How to Run a Successful Franchise While Working Just 20 Hours a Week You don't even need to go to the office.
Opinions expressed by Entrepreneur contributors are their own.
Claudia Zertuche is living her dream.
After emigrating from Mexico almost two decades ago, she and a friend decided to explore franchise ownership. In 2005, they decided to open a Children's Orchard (a national children's resale clothing franchise that buys and sells gently used children's apparel, toys and other items) in McAllen, Texas.
Zertuche and her partner spent countless hours working to launch their business, but over time, those hours started shrinking. They were developing employees into leaders who were capable of executing the day-to-day operations. The owners' back-office roles became more clearly defined and the store was successfully running without their constant presence.
Today, Zertuche estimates she spends around 20 hours per week working on her business. Now a grandmother, she enjoys spending time with her first grandchild, running, reading and traveling with her husband. She focuses her entrepreneurial energy working on her business, but not in her business.
"It's a wonderful situation. Neither my partner nor I need to be at the store for it to run successfully. We are able to live the life we want while succeeding as small-business owners," she said.
Zertuche's lifestyle design is becoming more popular as people look for ways to achieve a work-life balance that fits their family's need. For many aspiring entrepreneurs, the semi-absentee franchise model is the answer.
Semi-absentee franchise owners enjoy the safety nets of franchising, including the proven models of success and unparalleled support systems, but they aren't expected to be running the day-to-day operations in their business. Further, since most semi-absentee owners only spend 15 to 20 hours per week working on their business, the model scales well for multi-unit ownership.
However, winning as a semi-absentee franchise owner requires several important steps.
Have a CEO mindset.
Candidates interested in semi-absentee franchising are excited about the idea of working on their business, not necessarily in their business. They are comfortable in a leadership role, coaching and guiding their teams to success. While some may only operate one unit, most owners choose semi-absentee franchise ownership because they want to build a franchising empire.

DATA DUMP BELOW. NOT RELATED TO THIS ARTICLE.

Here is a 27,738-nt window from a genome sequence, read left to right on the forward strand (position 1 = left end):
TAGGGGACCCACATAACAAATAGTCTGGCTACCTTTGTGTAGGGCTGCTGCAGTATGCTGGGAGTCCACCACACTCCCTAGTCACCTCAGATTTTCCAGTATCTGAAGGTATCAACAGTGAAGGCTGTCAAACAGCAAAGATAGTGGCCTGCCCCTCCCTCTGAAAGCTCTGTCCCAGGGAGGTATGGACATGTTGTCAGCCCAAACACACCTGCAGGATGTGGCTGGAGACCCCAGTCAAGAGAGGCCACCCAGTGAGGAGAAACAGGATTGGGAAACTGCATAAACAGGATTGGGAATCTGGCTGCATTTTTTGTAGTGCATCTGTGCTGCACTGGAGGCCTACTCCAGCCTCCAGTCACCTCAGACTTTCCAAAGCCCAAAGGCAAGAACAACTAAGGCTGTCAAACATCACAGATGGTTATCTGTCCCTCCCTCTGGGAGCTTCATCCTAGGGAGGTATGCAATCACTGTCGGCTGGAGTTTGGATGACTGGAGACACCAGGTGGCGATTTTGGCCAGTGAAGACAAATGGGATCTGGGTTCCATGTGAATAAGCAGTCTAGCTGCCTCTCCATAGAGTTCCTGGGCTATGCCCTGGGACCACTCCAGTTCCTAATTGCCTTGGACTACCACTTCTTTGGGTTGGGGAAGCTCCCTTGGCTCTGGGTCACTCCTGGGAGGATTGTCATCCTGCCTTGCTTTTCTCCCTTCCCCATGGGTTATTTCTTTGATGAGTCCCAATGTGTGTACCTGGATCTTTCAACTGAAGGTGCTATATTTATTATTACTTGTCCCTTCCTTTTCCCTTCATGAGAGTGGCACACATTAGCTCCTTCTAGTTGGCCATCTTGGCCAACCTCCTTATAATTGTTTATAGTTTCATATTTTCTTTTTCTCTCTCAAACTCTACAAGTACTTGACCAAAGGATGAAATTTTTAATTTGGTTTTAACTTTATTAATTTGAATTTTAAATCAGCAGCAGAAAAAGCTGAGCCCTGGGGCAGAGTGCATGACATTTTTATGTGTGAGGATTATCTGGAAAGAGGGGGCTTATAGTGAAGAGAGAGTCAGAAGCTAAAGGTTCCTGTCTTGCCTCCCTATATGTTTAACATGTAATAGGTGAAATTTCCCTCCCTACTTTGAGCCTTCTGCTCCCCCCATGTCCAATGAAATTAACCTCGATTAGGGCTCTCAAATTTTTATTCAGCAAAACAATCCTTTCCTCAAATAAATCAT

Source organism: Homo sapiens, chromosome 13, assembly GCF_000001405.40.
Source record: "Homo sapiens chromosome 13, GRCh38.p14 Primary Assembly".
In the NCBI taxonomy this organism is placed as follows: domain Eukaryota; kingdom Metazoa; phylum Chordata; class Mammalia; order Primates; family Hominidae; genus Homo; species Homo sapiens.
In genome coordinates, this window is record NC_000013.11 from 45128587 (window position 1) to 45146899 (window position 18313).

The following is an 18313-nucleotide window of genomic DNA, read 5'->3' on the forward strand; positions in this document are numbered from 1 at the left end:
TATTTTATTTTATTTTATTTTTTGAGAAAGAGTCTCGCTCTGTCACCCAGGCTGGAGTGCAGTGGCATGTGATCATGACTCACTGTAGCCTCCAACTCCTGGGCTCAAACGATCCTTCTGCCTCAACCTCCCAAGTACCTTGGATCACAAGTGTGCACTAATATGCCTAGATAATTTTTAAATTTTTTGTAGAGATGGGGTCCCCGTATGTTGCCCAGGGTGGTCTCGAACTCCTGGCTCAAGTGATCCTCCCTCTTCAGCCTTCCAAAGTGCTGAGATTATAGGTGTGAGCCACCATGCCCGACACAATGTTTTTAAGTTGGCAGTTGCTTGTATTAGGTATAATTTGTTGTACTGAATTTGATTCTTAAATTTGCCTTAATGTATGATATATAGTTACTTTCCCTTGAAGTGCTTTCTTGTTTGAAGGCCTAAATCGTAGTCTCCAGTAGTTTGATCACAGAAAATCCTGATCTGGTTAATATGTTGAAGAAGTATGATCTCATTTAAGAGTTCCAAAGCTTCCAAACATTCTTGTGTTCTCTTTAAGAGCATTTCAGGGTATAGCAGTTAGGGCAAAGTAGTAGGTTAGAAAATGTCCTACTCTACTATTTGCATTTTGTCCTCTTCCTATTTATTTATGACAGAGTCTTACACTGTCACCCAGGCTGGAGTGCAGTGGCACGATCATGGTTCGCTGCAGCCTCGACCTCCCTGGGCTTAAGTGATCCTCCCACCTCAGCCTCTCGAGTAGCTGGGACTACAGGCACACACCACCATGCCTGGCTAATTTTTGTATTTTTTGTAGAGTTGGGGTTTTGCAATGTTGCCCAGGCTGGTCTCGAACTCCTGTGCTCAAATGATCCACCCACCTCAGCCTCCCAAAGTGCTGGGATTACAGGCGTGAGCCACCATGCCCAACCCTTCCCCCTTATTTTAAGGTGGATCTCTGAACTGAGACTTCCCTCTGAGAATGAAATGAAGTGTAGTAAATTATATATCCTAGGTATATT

Since semi-absentee franchises are scalable, they can run multiple units without adding many hours to their workload. Before exploring a semi-absentee franchise, ask yourself whether this sounds like the type of role you want to play in your business.
Make sure the franchise you're considering is meant for semi-absentee ownership.
Many franchise systems will explicitly promote their model as semi-absentee if that's the case. Others may have examples of franchisees doing things that way -- even if it's not something they advertise. Some franchise systems absolutely are not built for semi-absentee ownership. I always recommend confirming with the corporate office and validating with franchisees in their system whether a semi-absentee model truly works.
Don't expect to become a semi-absentee franchise owner on day one.
Launching a new business, even a well-supported franchise, is going to require a lot of hours on your part. You'll want to be in your business and learning how the day-to-day operations work. You'll be heavily engaged with the franchisor so that you can execute best practices and you'll be keeping your costs down by handling more managerial duties while you are working to make your business profitable.
Take full advantage of all the support that the franchise system offers.
Franchise owners have access to a terrific wealth of knowledge from people who have already been where they are right now. There are operational, administrative and marketing teams ready to help at the corporate level. There are peer-coaching opportunities from other franchise owners in the system. There are area directors, third-party vendors, webinars, conferences and more, all in place to help you become successful. This is an especially important benefit for semi-absentee franchise owners because they aren't spending every minute working in their business and so must rely on the franchise system and support in order to succeed.
Cultivate an outstanding leadership team.
One of the most important keys to success as a semi-absentee franchise owner is identifying, developing, retaining and renewing your leadership. These are the people who will oversee the day-to-day operations of your business, so semi-absentee owners need a high level of trust and confidence in their abilities.
Begin identifying leadership potential from day one. Challenge these prospects to handle more responsibility while you're still fully engaged to see how they handle it, then give them the opportunity to try things on their own. Encourage open communication to learn about their professional goals and see how you can be their partner in achieving them. Finally, have a succession plan ready to execute when the day comes that your leaders depart, so you're not thrown back into the daily mix.